11:00 a.m. ET

For the first time, the Food and Drug Administration (FDA) is about to start regulating electronic cigarettes, cigars, hookahs, and pipe tobacco just as it does tobacco products. The Obama administration announced the new rules Thursday, which will take effect in 90 days and prohibit teens under the age of 18 from purchasing e-cigarettes. Those purchasing the products will have to show photo identification, and both free samples and sales of the products in vending machines accessible to minors will no longer be allowed.

The rule change will also require manufacturers whose products hit the market after Feb. 15, 2007, to provide the FDA with a list of product ingredients and get approval from the agency for continued sales. Health warnings will now be required on packaging and in advertisements.

Prior to these regulations, the $3-billion e-cigarette industry faced little to no federal oversight or consumer protections. Becca Stanek

11:00 a.m. ET
Matt Cowan/Getty Images for Stagecoach

Most Americans would prefer a more restrained foreign policy and greater attention to solving issues here at home, say new poll results from Pew Research Center.


(Pew Research Center)

Some 57 percent prefer having the U.S. "deal with its own problems" while letting other countries deal with theirs, while only 37 percent disagree, saying America should help other nations solve their problems. Broken down along party lines, Democrats were almost evenly split on this question, while nearly two thirds of Republicans favored dealing with our own problems over trying to help abroad.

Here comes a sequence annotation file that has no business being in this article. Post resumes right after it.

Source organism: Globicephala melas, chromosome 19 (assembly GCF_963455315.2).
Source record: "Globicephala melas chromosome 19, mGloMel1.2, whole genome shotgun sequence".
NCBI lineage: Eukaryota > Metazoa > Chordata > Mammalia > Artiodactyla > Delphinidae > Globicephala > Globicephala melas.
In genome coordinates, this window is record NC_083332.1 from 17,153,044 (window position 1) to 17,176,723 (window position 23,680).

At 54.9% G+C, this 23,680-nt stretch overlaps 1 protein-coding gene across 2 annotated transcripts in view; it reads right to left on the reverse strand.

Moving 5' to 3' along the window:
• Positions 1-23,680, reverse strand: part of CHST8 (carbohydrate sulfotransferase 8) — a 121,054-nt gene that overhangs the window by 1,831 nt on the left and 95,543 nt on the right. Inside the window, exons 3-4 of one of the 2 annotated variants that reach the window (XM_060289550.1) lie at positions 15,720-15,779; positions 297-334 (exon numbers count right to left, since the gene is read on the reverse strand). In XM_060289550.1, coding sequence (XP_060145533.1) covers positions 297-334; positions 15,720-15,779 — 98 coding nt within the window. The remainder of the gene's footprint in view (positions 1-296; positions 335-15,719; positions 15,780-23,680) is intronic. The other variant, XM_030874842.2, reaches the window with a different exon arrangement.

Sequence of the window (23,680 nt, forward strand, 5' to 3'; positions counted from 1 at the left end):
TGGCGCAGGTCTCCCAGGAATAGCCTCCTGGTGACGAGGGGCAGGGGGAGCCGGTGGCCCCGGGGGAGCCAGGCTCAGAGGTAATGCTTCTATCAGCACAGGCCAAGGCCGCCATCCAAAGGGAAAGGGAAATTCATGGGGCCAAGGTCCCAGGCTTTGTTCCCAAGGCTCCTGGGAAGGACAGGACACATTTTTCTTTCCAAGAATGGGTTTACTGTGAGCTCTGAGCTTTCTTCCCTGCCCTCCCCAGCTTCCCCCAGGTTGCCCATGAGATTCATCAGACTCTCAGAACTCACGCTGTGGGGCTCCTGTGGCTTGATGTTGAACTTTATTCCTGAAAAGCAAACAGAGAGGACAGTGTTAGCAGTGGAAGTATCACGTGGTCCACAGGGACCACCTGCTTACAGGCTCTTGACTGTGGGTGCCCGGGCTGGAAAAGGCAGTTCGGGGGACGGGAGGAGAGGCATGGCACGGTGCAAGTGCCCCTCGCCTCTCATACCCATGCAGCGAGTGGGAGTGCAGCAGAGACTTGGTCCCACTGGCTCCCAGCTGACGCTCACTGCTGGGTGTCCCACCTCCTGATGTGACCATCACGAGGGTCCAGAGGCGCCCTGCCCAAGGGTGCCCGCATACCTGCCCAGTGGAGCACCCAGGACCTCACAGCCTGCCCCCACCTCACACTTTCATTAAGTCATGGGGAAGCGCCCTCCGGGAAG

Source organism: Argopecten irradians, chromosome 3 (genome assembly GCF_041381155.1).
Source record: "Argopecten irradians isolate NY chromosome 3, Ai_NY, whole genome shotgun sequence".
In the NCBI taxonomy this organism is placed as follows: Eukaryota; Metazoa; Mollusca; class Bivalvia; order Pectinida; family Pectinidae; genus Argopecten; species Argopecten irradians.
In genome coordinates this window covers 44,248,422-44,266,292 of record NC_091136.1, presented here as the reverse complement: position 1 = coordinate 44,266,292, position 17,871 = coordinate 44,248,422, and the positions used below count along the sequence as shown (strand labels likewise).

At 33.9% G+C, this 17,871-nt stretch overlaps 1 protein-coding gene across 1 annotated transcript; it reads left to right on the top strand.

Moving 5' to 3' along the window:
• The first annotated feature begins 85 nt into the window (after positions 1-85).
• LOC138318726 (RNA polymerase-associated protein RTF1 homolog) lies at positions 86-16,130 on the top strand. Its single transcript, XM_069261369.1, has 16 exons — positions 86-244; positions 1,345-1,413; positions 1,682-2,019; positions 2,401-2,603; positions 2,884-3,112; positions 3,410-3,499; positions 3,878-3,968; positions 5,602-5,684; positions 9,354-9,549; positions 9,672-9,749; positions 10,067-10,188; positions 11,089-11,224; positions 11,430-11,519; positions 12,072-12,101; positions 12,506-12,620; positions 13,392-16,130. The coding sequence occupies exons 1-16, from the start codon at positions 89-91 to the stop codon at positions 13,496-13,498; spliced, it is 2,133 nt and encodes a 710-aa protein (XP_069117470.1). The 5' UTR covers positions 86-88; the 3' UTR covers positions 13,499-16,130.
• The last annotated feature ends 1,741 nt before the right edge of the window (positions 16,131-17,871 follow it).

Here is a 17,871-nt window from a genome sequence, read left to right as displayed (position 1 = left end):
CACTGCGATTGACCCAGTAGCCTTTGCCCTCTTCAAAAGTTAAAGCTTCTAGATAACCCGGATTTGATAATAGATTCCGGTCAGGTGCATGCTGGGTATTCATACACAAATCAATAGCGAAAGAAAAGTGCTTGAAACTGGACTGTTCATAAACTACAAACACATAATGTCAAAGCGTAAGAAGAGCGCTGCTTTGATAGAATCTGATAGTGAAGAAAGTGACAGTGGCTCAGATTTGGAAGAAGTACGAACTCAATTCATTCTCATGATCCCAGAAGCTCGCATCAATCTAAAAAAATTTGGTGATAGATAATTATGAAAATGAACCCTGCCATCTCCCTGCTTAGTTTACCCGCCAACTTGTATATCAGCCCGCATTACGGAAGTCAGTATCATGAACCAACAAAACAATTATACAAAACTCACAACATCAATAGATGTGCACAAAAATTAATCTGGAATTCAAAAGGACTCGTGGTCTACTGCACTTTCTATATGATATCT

Partisan differences emerge on defense spending, too. While Republicans prefer a less activist foreign policy, they want higher defense spending. And though Democrats are more comfortable with intervention, they want to do it on the cheap. Bonnie Kristian

10:54 a.m. ET

There's a massive wildfire burning in Canada right now. In the oil town of Fort McMurray in Alberta, a blaze spanning at least 10,000 hectares is raging and has been amplified by the hot, dry conditions in the area. The flames have destroyed more than 1,600 structures, forced the evacuation of more than 80,000 residents, and could "threaten the entire community," according to the CBC.